( ENSPIRE Community Spotlight ) Speaking the Names of and Bringing Eyes Back To Stories of Remarkable Women
ENSPIRE Contributor: Aishwarya Suresh
On August 18th, 1920, The 19th amendment to the United States Constitution was officially ratified by the states, reading “the right of citizens of the United States to vote shall not be denied or abridged by the United States or by any State on account of sex.” Yet it took till 1943 for all Chinese-Americans to be granted the right to vote, 1962 for all Native Americans of every state to have the right to vote, and Black women only saw a complete national right to vote in 1965. The formality of every typed word did not carry an equal message for all, as it had spelled out. It stated that voting could now be deemed a national right, but the promised reality of that oath was not guided by active implementation or a duty to uphold the truth.
“Finish the Fight” is a recently published picture book and virtual performance presented by The New York Times that introduces Black, Indigenous, and women of color (BIPOC) who have been excluded from depictions of and conversations on the suffrage movement. Co-authored by Veronica Chambers, along with Jennifer Schuessler, Amisha Padnani, Jennifer Harlan, Sandra E. Garcia, and Vivian Wang, the middle-grade picture book delivers to children introductions and biographies of suffragists; Mary Eliza Church Terrell being one example. They hope to educate the younger generations on historical information older ones may have never heard. The performance piece, written by Ming Peiffer and directed by Whitney White, is constructed of true stories and “invented scenes and imagined conversations among five extraordinary women,” states Chambers during her opening remarks for the virtual show.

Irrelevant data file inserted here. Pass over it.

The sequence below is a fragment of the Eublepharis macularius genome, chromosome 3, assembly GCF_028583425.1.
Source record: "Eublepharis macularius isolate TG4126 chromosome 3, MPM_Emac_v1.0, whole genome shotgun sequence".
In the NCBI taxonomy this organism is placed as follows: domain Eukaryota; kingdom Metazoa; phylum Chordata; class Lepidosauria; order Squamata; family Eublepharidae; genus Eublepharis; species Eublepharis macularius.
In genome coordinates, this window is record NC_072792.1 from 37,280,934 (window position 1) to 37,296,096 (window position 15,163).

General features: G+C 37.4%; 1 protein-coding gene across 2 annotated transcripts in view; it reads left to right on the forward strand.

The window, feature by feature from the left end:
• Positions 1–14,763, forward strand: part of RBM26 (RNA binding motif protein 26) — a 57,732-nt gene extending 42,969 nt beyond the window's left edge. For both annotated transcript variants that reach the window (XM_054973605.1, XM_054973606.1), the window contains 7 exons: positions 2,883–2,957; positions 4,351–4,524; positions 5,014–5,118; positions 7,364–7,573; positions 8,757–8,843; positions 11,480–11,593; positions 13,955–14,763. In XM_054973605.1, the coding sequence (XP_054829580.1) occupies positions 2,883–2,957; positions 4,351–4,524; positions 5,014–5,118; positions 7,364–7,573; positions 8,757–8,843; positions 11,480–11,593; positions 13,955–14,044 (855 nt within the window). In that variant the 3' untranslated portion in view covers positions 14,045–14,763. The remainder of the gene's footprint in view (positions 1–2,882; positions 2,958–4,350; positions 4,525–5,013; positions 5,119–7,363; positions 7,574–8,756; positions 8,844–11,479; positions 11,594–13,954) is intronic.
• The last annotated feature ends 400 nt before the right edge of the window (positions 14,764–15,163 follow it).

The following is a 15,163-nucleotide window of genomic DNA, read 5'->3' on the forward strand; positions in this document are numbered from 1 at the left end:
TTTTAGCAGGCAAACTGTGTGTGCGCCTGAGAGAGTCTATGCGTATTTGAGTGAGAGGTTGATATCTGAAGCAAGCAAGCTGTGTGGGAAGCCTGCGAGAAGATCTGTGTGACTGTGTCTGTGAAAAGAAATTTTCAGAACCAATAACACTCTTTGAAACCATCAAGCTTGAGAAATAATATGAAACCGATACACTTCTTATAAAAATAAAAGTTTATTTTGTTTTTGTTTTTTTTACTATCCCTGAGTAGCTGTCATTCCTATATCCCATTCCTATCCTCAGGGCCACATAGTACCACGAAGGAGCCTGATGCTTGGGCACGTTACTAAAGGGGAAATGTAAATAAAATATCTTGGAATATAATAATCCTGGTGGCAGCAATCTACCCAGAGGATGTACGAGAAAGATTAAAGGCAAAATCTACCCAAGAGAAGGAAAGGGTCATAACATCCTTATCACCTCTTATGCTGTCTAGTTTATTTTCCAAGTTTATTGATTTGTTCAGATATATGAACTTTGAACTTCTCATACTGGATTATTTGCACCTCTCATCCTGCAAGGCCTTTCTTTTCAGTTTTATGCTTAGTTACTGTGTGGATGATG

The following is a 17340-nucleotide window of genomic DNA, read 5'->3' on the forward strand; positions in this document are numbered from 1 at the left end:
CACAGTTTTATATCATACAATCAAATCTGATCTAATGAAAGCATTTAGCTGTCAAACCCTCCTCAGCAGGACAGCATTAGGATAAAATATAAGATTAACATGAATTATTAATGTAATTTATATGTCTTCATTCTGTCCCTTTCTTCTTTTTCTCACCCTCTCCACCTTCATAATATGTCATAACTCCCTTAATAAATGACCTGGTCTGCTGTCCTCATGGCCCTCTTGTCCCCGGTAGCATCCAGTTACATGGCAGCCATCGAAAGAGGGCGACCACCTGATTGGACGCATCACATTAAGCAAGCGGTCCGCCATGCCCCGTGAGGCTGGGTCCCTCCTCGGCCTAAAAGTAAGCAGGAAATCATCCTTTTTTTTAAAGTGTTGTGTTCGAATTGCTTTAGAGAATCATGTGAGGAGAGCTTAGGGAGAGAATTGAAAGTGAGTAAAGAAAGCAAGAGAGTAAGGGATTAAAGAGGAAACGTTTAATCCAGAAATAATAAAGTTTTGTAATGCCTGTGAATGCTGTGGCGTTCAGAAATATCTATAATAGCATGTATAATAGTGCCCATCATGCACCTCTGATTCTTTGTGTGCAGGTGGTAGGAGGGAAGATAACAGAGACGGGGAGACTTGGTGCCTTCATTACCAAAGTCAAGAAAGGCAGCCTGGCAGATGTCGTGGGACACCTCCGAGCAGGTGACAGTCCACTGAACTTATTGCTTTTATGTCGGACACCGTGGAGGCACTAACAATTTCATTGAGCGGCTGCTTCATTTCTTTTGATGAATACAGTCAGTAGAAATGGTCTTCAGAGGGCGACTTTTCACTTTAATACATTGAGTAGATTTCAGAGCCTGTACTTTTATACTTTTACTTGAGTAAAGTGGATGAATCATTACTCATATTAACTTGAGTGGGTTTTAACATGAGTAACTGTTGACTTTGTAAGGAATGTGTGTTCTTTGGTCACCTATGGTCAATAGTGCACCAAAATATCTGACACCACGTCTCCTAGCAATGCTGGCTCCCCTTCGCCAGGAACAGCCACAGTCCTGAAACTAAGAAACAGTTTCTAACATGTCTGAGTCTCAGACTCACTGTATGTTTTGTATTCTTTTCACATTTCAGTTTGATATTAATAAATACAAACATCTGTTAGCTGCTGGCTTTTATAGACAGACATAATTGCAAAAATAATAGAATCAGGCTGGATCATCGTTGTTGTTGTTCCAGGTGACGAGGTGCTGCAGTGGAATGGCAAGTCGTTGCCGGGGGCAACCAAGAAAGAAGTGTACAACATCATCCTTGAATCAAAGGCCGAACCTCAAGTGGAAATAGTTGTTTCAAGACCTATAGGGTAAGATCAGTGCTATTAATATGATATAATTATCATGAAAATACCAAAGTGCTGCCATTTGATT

The women showcased in the production are Zitkála-Šá (Gertrude Simmons Bonnin), Mary McLeod Bethune, Mabel Ping-Hua Lee, Frances Ellen Watkins Harper, and Jovita Idár. These women, and many more, were fighting for women’s rights and the rights of their communities. Even within the suffrage movement they did not find complete allyship and were often seen as extras or side characters whose rights were not equally expected by their fellow women activists.
For those who leave history in the past and at their high school desks, there are still people and events that ring clear. Students remember names of battlefields and ships departing for colonization, and when one textbook closes with its final index page, they take their exam and move on to the next era. In that process of memorizing numbers and timelines, are we truly optimizing learning potential and asking the question, “what are we missing?” The answer is to always inquire, and in that understanding Chambers, Peiffer and White saw a chance to say the names and tell the honest narratives of powerful BIPOC women. By indulging viewers with empowering dialogue spoken by imagined versions of real-life women who had shared struggles, all three gave to the world a better represented, essential learning resource.
This is a chance for the public to ask themselves why these women were left out of curriculums and most bookshelves, and where to find out more. The words these women spoke, and the actions they took, connect to the communities they come from and their past and present circumstances; opening up, even more, to learn and acknowledge. At the present time, not every person has efficient access to place their votes, or the right vote at all. Those who are or have been convicted or incarcerated, and those who do not have government-regulated documents, are excluded from that right. These are conditions implemented by conscious actions, meaning ignorance is not the only issue. Becoming aware of history’s overlooked stories, no matter the systematic power or lack thereof, is led by the same purposefulness for justice and equality that enlivened the BIPOC women in “Finish The Fight,” will grow roots for activism.
While reading the picture book to young ones or streaming the video, observers who may have started with memories of seeing Black and White images on a slideshow presentation of Susan B. Anthony will find themselves navigating numerous paths of relearning. That is the point. The writing and dramatic retelling are meant to mark the historic day, and critically reevaluate how and who we celebrate in the name of the 19th amendment.
Read more about the contributors to “The Heroes of the Suffrage Movement | Finish the Fight” in The New York Times.
Watch “The Heroes of the Suffrage Movement | Finish the Fight”